In her bias towards the Outer Islands, Pisani places the proper emphasis and balance. Rightly so. Bali and Java are overwhelmingly the focus of reporters, travel and guidebook writers, but for this writer those two islands receive scant attention. And therein lies the book’s value. Although Java has historically been the archipelago’s most important pivotal island, it’s only a part of the whole. Tens of millions of non-Javanese are wary of Javanese imperialism and stranglehold on power. The book can actually serve as a travel guide to the Indonesia’s far-flung islands, helping you decide whether or not visiting such backwater places such as Halmahera, Kisar or Buton is worthwhile.

Though incidents from the writer’s past experiences in Indonesia are included, for the most part Indonesia Etc. is an account of one year’s travel (2011-2012) in which Pisani logged 21,000 km by motorbike, bus and boat to 26 of Indonesia’s 33 provinces, 4 of its largest islands, dozens of smaller ones, some too tiny to appear on maps. With her particular fondness for frontier towns, it’s almost as if she prefers to carry out her journeys the hard way, confident that the adversity would be more interesting to write about.

Her deep and abiding love for Indonesia borne from living years in the islands gives her an insider’s view. But it is not always unrequited love. Pisani doesn’t always paint a pretty picture. She is blistering about the sorry state of Indonesia’s infrastructure, the government’s devastating environmental policies and lack of control over its vast forests, the nation-wide culture of littering, the educational system and woefully unqualified teachers, Indonesia’s venal illegal loggers and corruptors, violators of heinous human rights, hypocrisy of transactional politics, the blithe indifference of Jakarta’s effete upper class posers.

To appreciate the scope of the book’s coverage, take a glance at the professionally executed index, which includes entries on places, nouns, arts, history and events as various as batik, ceramics, cloves, Kei Islands, English language, army, oil palm, Ternate, etc. and even the names of obscure characters she meets. Editorially, there’s a nagging overuse of dashes between compound words that don’t need to be there: orang-utan, south-east, hand-woven, look-outs, bold-faced, etc.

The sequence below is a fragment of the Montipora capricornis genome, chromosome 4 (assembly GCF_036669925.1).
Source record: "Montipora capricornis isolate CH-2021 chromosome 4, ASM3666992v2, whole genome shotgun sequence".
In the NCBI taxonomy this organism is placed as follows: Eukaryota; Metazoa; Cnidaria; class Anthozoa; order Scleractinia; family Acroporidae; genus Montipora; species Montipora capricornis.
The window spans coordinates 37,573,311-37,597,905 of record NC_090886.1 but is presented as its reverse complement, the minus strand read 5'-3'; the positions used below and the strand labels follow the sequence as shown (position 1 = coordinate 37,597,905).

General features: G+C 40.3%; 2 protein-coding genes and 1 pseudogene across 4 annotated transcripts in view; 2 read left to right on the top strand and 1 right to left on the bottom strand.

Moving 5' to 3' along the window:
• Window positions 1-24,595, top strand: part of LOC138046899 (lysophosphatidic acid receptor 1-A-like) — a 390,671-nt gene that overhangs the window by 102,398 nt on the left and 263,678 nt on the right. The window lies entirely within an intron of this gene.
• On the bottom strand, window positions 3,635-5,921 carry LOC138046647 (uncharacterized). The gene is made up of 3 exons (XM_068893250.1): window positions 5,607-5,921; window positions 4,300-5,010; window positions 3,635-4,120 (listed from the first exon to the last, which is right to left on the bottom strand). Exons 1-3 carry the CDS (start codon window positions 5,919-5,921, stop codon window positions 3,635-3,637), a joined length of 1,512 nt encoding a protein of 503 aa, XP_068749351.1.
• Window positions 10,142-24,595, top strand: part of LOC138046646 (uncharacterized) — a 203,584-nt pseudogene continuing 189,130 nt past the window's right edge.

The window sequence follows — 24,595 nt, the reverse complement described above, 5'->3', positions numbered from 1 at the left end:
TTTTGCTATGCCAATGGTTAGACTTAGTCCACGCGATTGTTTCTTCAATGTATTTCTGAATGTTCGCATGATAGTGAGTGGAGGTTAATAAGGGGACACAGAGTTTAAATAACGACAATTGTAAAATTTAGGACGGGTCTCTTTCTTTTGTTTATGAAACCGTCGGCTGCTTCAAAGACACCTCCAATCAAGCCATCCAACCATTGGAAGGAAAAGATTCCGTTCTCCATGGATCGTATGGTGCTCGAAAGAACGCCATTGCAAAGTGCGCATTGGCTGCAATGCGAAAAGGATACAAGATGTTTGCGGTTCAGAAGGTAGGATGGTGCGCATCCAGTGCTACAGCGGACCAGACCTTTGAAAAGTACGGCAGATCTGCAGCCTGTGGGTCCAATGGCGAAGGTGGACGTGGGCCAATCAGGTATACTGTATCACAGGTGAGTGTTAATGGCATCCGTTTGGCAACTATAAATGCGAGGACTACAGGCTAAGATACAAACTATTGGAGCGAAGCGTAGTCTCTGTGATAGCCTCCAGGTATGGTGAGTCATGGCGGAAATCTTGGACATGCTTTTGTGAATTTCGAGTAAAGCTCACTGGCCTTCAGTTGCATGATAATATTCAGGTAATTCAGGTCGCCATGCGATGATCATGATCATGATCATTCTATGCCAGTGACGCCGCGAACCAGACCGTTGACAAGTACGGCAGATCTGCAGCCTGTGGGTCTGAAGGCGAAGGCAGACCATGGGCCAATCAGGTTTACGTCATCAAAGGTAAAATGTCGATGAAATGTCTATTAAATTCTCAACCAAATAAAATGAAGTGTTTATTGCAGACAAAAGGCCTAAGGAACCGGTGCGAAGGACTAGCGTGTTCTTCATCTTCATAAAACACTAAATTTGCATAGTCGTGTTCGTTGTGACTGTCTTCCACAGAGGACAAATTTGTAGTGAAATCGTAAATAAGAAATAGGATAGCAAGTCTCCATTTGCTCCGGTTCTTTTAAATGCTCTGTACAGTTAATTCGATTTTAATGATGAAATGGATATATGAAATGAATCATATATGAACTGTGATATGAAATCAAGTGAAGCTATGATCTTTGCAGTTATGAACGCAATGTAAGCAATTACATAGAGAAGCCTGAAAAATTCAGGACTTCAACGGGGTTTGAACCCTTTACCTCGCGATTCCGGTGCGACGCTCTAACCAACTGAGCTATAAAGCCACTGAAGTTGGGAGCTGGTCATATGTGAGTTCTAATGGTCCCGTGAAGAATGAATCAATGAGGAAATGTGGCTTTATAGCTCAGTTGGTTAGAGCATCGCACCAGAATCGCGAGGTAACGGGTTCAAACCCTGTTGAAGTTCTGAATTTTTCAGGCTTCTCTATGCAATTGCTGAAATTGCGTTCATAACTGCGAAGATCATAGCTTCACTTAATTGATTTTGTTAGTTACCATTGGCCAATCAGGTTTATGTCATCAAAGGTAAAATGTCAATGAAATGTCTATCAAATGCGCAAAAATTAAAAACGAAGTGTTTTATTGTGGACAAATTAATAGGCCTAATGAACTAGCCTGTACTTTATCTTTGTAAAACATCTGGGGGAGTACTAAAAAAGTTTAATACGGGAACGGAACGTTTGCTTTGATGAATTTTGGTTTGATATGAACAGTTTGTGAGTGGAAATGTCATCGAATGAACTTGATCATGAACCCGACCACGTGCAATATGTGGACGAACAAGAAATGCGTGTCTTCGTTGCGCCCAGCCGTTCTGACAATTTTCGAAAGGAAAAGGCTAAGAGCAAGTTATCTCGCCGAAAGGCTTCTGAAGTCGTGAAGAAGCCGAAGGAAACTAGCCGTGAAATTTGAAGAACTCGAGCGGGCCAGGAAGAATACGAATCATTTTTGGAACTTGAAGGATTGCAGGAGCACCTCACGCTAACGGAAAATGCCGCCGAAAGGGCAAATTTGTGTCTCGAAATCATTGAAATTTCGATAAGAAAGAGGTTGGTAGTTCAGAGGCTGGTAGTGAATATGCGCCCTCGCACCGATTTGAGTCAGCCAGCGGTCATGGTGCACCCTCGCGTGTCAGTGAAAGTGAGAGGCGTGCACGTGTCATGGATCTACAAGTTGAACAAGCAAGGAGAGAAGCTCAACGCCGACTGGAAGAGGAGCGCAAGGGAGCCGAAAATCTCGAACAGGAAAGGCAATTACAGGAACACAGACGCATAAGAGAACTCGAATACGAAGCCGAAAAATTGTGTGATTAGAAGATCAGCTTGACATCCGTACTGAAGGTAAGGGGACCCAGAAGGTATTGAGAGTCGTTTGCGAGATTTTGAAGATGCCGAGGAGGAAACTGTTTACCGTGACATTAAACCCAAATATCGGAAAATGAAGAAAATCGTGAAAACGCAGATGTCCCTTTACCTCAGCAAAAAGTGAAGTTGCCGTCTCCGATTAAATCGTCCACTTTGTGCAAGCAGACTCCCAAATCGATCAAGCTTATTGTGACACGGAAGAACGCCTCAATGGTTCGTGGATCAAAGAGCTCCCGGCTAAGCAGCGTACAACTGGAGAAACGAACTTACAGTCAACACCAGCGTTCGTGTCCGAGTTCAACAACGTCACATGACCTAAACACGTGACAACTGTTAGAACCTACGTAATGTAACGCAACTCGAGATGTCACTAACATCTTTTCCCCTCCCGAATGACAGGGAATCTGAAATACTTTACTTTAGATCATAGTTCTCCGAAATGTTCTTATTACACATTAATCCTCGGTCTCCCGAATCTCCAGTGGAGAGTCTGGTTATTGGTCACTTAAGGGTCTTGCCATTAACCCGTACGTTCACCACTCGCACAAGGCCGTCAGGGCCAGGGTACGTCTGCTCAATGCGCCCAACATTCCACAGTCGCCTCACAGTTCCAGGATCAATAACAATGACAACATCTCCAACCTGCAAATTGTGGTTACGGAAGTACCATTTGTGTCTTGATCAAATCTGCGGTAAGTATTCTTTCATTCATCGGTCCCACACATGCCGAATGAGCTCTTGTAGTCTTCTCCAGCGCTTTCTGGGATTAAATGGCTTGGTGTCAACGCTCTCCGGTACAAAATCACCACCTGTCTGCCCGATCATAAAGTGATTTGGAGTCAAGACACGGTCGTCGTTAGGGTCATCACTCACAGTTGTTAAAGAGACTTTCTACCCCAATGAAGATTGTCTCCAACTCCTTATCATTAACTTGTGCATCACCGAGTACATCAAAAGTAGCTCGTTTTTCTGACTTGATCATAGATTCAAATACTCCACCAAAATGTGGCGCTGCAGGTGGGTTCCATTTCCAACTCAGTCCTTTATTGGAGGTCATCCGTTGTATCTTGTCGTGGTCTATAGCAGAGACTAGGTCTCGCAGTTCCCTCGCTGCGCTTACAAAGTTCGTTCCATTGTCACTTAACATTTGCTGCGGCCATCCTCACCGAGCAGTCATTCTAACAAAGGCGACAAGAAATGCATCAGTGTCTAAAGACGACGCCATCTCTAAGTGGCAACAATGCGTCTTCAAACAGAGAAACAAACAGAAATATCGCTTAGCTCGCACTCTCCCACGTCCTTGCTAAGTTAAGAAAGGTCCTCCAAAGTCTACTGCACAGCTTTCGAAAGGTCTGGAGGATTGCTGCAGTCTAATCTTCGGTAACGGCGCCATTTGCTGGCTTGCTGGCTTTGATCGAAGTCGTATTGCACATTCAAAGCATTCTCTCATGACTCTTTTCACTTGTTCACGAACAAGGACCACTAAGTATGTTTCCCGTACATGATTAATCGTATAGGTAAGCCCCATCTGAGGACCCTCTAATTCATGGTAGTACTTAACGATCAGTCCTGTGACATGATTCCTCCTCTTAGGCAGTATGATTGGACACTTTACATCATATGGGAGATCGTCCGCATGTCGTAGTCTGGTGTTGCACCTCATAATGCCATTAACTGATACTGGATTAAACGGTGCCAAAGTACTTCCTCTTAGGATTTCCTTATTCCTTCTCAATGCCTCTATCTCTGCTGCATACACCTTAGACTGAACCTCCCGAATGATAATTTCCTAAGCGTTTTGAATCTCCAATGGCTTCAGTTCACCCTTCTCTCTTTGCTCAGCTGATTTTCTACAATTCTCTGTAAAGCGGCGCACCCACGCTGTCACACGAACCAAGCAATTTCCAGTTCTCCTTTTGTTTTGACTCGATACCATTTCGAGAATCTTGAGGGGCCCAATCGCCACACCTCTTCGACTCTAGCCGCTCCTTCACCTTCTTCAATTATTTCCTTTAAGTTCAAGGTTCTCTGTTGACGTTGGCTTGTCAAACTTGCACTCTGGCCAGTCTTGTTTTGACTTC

No country portrait published on contemporary Indonesia in the last 40 years – not since Wilfred T. Neill’s magisterial Twentieth Century Indonesia (1973) – matches Indonesia Etc. in sheer scale, breadth and thoroughness. To anyone who ever asks me what is Indonesia is like, I now at last have a book that comes the closest to answering that impossible question.

But as Pisani herself concedes at the end of her kaleidoscopic survey of the nation, even for this astute chronicler of an ever-changing society, there are “thousands of other Indonesians yet to be discovered.” As she barrels down yet another bumpy road or wades ashore on another remote island, this indefatigable and relentlessly curious author admits that Indonesia is a country that she will never truly know.

Indonesia Etc. by Elizabeth Pisani, Lontar Foundation 2014, ISBN 978-602-70255-0-9, softcover, 404 pages, Dimensions 14.5 cm X 22.5 cm. Available for Rp195,000 at Periplus ( and Ganesha bookstores (